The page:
Sterkel says the firm’s business units work together to make sure they can tackle a job safely and effectively. “If we don’t think we have the resources, whether manpower or equipment, we will pass on it,” he says.
“We have longevity and experience, and I think customers look at us and think about the quality and safety.”
—Jim Bushnell, Vice President of Transportation, Sturgeon Electric
The expanse of opportunities within the company, including the various apprenticeship programs, also helps Sturgeon attract and retain talent. Sterkel, Greenhalge and Bushnell all rose through the ranks as field craftsmen. Much of the Sturgeon leadership did the same, having learned on the job, even if that learning was in a division different from the one they work in now.
“Some of our leaders went through different apprenticeship programs and it opened up doors of opportunity to doing what they want to do now,” Sterkel says. “They wouldn’t know that if we didn’t have all these divisions.”
Bushnell says it makes the Sturgeon workforce more well-rounded and flexible, able to switch between jobs easily.
The U.S. 36 Managed Lanes Project added new express lanes and bus rapid transit lanes between Denver and Boulder and included tolling.
Sturgeon’s transportation growth includes partnering with Kraemer North America for more than 25 years, with $1 billion in successfully completed major infrastructure projects, says Timothy Maloney, Kraemer senior vice president. “I appreciate the attention to detail and the thorough approach to planning,” he says. “They focus on safety and quality, which is a core value of Kraemer’s and the reason for our success in this area.”
Maloney says Sturgeon is adept at taking plans that aren’t always clear and making them constructible, all while staying well ahead of scheduling work and material procurement. “They come to the weekly schedule meetings with solutions to keep work progressing and were actively working to ensure they were ready for tolling integration well before the integrators were on board,” he says about a recent Interstate 25 South Gap project.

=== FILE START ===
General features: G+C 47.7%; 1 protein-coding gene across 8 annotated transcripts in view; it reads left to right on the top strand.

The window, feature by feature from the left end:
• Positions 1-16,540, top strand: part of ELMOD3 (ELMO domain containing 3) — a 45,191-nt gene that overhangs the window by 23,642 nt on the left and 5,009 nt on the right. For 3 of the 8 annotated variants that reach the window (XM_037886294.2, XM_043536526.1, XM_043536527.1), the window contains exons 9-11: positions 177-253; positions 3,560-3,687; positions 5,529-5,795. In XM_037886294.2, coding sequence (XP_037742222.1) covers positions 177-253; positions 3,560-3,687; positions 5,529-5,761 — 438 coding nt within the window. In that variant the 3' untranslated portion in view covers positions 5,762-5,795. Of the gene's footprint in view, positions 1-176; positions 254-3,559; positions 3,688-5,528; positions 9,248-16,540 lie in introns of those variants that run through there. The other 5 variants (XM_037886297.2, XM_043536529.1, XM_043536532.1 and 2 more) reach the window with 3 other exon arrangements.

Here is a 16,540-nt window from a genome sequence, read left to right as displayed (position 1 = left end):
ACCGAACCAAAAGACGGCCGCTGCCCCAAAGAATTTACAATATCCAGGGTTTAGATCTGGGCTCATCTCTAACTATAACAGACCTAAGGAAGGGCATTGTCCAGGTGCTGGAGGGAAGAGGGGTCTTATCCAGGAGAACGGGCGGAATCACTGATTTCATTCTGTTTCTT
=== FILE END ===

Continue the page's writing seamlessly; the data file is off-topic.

Eric Kesti, special projects division manager for Turner Construction, says a recent concourse expansion at Denver International Airport and a Colorado Springs health care expansion are just two of their latest large-scale projects in more than two decades of partnering with Sturgeon.
He says a recent medical center project was 50% complete when they brought on Sturgeon. “This was a project with complex issues, and Sturgeon’s solution was to assess the project, provide resources where they were needed most for the benefit of the project and be completely transparent from a cost perspective,” he says.
“They continue to be a great partner for complex and challenging projects,” Kesti says.
Sturgeon Electric’s transportation division has evolved from focusing on small projects to large and complex ones.
Photo courtesy of Sturgeon Electric
Employee, Community Focused